K. B.-C.: Indeed, both Islamic State/ISIS and the Al-Nusra Front are on the UN’s list of terrorist groups. In terms of the military intervention against ISIS, the issue that arises is therefore that of an invitation serving as the potential legal basis for military intervention. Such is the case in Iraq, where the government clearly agreed to the various foreign military interventions against the terrorists in its territory. In Syria, on the other hand, the situation is much more complicated. Russia and Iran are claiming such a right to take military action in Syria based on an invitation from the Syrian government, but their actions raise further legal issues insofar as they are being accused of going beyond the fight against terrorism and intervening in the civil war. As for the actions of the US led coalition in Syria (of which France is a part), other legal difficulties have emerged. In fact, for a while, although it had not given its express agreement for the intervention conducted by the coalition, Syria seemed to rather approve of it. But then, at the end of September 2015, Syria very clearly declared its opposition to US-led coalition strikes, meanwhile expressly requesting help from the Russians and the Iranians…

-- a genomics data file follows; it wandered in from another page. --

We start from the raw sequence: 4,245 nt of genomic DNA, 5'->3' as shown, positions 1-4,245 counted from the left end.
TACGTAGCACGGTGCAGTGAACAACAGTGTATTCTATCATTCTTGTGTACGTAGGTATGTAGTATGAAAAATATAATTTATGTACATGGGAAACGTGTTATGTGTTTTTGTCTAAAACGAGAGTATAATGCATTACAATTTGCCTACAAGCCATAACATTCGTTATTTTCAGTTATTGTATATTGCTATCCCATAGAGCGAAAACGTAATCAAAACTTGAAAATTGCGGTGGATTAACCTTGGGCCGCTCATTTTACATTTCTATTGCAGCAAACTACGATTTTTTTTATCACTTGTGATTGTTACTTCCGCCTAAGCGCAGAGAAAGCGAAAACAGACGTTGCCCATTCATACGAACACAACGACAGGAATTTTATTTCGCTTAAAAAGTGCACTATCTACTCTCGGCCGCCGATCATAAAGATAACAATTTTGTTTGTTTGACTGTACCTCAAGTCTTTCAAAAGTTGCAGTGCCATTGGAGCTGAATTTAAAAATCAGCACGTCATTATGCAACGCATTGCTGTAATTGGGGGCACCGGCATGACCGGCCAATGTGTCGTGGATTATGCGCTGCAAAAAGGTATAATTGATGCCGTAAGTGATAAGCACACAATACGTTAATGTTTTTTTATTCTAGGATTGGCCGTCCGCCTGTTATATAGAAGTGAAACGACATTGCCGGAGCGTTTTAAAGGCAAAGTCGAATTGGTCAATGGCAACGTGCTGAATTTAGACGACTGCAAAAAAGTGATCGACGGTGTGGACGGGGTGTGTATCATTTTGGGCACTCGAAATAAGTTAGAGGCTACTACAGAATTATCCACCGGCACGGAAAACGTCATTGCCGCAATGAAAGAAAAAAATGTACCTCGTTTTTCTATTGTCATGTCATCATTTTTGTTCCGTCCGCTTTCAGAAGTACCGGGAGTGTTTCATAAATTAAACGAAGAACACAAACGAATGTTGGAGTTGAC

In the case of Syria, who makes the invitation? Bashar al-Assad’s government?

K. B.-C.: Yes. Admittedly, some states, including France, have recognised the members of the Syrian National Coalition (which is fighting Bashar al-Assad’s regime) as ‘the legitimate representatives of the Syrian people’. However, despite this loss of legitimacy, in the eyes of part of the international community, Bashar al-Assad’s government continues to represent Syria. That is why, for example, delegates accredited by Damascus are the ones who represent Syria in the major international organisations, namely within the UN.

You also focus on the regulation of cyberspace. What are the challenges involved?

K. B.-C.: Cyberspace is a space that is undergoing major expansion. However, as highlighted by the Stratégie Nationale pour la Sécurité dans le Numérique (National Strategy for Digital Security), while the development of digital space may be a driver for growth and innovation, it is also a forum for confrontation and competition between states and a new space for organised crime and all kinds of criminal, terrorist and malicious activities (blackmail, fraud, bullying, radicalisation via social networks, cyberattacks, etc.). The main issue here is therefore determining whether states should intervene to regulate digital space or whether, on the contrary, in line with the hopes of certain large corporations, private players should be allowed to act freely. The first step has been taken within the United Nations by the team of government experts working on this issue, which has confirmed the application of international law in cyberspace. That said, we must now look at the extent to which the international rules developed in the 19th and 20th centuries are able to meet the specific challenges of cyberspace. It is therefore necessary to test, as it were, the major international rules and principles to determine whether or not they provide an adequate response to the challenges of cyberspace and/or if we need to start adopting new international instruments.